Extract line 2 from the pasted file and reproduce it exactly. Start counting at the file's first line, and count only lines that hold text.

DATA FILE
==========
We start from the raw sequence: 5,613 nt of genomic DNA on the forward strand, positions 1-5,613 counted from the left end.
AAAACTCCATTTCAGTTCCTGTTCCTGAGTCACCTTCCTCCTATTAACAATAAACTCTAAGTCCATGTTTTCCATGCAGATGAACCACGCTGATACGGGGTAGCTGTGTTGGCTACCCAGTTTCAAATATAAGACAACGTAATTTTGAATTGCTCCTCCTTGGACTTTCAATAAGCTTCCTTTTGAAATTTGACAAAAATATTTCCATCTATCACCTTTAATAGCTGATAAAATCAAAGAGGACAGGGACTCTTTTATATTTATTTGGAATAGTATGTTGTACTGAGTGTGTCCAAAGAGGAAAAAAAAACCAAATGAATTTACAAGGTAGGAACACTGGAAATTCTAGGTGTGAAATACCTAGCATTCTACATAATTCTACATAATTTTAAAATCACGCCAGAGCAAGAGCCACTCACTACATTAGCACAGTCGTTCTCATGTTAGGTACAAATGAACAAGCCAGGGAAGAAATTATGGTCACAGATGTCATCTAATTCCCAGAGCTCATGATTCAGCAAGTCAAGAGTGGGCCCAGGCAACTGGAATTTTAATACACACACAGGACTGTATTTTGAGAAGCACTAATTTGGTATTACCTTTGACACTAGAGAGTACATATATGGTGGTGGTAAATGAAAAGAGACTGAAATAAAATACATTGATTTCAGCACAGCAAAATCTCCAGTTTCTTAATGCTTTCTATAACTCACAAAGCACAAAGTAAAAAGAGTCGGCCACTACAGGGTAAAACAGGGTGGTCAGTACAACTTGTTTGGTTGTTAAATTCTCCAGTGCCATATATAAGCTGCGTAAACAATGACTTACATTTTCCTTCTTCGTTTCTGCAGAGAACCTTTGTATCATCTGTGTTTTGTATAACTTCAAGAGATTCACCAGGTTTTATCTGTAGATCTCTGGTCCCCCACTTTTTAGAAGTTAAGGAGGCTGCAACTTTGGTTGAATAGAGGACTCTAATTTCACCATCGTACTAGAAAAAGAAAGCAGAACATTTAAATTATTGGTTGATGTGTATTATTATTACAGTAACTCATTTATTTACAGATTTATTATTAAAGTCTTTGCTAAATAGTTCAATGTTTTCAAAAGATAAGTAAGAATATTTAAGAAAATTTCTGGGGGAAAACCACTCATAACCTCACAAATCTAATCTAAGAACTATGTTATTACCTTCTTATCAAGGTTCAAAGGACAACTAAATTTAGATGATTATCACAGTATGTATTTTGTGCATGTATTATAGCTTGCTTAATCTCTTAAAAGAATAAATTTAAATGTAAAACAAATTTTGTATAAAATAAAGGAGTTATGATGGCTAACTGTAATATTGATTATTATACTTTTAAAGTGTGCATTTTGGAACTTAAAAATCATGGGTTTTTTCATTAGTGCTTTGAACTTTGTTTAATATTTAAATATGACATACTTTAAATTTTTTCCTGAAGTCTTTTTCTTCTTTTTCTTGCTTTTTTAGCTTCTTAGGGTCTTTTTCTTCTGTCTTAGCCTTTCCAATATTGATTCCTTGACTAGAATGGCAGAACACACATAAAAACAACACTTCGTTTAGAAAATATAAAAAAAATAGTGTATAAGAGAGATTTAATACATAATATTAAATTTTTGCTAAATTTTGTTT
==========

AAAACTCCATTTCAGTTCCTGTTCCTGAGTCACCTTCCTCCTATTAACAATAAACTCTAAGTCCATGTTTTCCATGCAGATGAACCACGCTGATACGGGGTAGCTGTGTTGGCTACCCAGTTTCAAATATAAGACAACGTAATTTTGAATTGCTCCTCCTTGGACTTTCAATAAGCTTCCTTTTGAAATTTGACAAAAATATTTCCATCTATCACCTTTAATAGCTGATAAAATCAAAGAGGACAGGGACTCTTTTATATTTATTTGGAATAGTATGTTGTACTGAGTGTGTCCAAAGAGGAAAAAAAAACCAAATGAATTTACAAGGTAGGAACACTGGAAATTCTAGGTGTGAAATACCTAGCATTCTACATAATTCTACATAATTTTAAAATCACGCCAGAGCAAGAGCCACTCACTACATTAGCACAGTCGTTCTCATGTTAGGTACAAATGAACAAGCCAGGGAAGAAATTATGGTCACAGATGTCATCTAATTCCCAGAGCTCATGATTCAGCAAGTCAAGAGTGGGCCCAGGCAACTGGAATTTTAATACACACACAGGACTGTATTTTGAGAAGCACTAATTTGGTATTACCTTTGACACTAGAGAGTACATATATGGTGGTGGTAAATGAAAAGAGACTGAAATAAAATACATTGATTTCAGCACAGCAAAATCTCCAGTTTCTTAATGCTTTCTATAACTCACAAAGCACAAAGTAAAAAGAGTCGGCCACTACAGGGTAAAACAGGGTGGTCAGTACAACTTGTTTGGTTGTTAAATTCTCCAGTGCCATATATAAGCTGCGTAAACAATGACTTACATTTTCCTTCTTCGTTTCTGCAGAGAACCTTTGTATCATCTGTGTTTTGTATAACTTCAAGAGATTCACCAGGTTTTATCTGTAGATCTCTGGTCCCCCACTTTTTAGAAGTTAAGGAGGCTGCAACTTTGGTTGAATAGAGGACTCTAATTTCACCATCGTACTAGAAAAAGAAAGCAGAACATTTAAATTATTGGTTGATGTGTATTATTATTACAGTAACTCATTTATTTACAGATTTATTATTAAAGTCTTTGCTAAATAGTTCAATGTTTTCAAAAGATAAGTAAGAATATTTAAGAAAATTTCTGGGGGAAAACCACTCATAACCTCACAAATCTAATCTAAGAACTATGTTATTACCTTCTTATCAAGGTTCAAAGGACAACTAAATTTAGATGATTATCACAGTATGTATTTTGTGCATGTATTATAGCTTGCTTAATCTCTTAAAAGAATAAATTTAAATGTAAAACAAATTTTGTATAAAATAAAGGAGTTATGATGGCTAACTGTAATATTGATTATTATACTTTTAAAGTGTGCATTTTGGAACTTAAAAATCATGGGTTTTTTCATTAGTGCTTTGAACTTTGTTTAATATTTAAATATGACATACTTTAAATTTTTTCCTGAAGTCTTTTTCTTCTTTTTCTTGCTTTTTTAGCTTCTTAGGGTCTTTTTCTTCTGTCTTAGCCTTTCCAATATTGATTCCTTGACTAGAATGGCAGAACACACATAAAAACAACACTTCGTTTAGAAAATATAAAAAAAATAGTGTATAAGAGAGATTTAATACATAATATTAAATTTTTGCTAAATTTTGTTT